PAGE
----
Habit: multi-stemmed shrub spreading from rhizomes and branch layering, often forming dense thickets. The dark brown bark is smooth and thin; twigs are bumpy with large resinous glands. The small leaves are thick and leathery and oval to nearly circular with rounded to outwardly toothed edges, also covered in resin glands. Both male and female catkins grow with or before leaf development from early to late spring. Fruits are narrow-winged, single-seeded samaras.
Ecology: it is typically a wetland species occurring most commonly on moist, acidic, and nutrient-poor organic sites including swamps, bogs, wet meadows, acidic rocky slopes and lake and stream margins at elevations from 1300-11,000 ft (400-3400 m). Betula glandulosa is tolerant of cold temperatures and grows abundantly over large areas of permafrost.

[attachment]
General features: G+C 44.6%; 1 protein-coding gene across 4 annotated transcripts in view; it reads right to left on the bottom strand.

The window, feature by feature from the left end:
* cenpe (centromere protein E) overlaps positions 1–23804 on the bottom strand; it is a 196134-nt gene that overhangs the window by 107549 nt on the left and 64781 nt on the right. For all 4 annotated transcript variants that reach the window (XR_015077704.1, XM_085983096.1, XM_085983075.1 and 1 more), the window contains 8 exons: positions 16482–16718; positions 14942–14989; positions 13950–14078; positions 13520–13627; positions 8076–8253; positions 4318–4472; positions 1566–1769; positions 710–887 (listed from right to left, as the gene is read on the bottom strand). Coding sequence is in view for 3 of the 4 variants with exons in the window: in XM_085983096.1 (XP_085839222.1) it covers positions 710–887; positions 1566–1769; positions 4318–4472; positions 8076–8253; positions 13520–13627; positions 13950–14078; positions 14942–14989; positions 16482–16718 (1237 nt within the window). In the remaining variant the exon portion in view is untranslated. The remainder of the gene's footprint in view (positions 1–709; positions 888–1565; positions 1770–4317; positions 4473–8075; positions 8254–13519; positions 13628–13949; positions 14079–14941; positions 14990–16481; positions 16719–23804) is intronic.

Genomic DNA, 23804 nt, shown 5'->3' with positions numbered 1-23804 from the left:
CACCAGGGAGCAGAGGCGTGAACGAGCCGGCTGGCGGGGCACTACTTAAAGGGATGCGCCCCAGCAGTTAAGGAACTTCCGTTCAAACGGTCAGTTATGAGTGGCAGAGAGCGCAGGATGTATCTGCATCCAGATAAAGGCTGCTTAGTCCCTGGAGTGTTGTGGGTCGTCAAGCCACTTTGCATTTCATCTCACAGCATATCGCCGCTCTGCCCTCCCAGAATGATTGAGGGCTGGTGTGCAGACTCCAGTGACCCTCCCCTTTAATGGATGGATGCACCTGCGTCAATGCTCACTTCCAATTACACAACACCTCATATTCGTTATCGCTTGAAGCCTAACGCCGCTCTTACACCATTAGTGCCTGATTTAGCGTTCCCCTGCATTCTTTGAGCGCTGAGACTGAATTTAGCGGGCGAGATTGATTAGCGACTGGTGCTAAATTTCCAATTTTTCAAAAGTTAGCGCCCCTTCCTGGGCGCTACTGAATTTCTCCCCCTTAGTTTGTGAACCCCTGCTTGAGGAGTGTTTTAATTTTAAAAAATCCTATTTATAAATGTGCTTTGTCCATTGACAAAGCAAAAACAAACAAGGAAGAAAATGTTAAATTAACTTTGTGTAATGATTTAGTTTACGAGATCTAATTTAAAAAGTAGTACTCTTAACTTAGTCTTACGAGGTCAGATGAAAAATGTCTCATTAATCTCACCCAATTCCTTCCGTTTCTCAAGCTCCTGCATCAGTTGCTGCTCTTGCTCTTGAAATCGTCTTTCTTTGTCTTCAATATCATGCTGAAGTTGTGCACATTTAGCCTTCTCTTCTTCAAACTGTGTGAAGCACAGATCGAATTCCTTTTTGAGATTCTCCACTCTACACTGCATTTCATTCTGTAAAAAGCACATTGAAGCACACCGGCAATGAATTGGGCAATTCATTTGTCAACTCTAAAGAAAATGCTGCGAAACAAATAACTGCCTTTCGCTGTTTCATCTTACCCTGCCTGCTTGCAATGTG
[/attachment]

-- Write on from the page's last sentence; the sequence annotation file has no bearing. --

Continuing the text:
Growing Conditions: full sun to partial shade, moist soil.
Bog birch is a good wildlife habitat and food source. It’s extensive root system makes it a good candidate for preventing erosion. In the Willamette Valley we have noticed that Betula glandulosa leafs out in the spring and retains the leaves for a few months before dropping them, near the end of summer it will leaf out again and drop the leaves along with the other deciduous plants in the fall.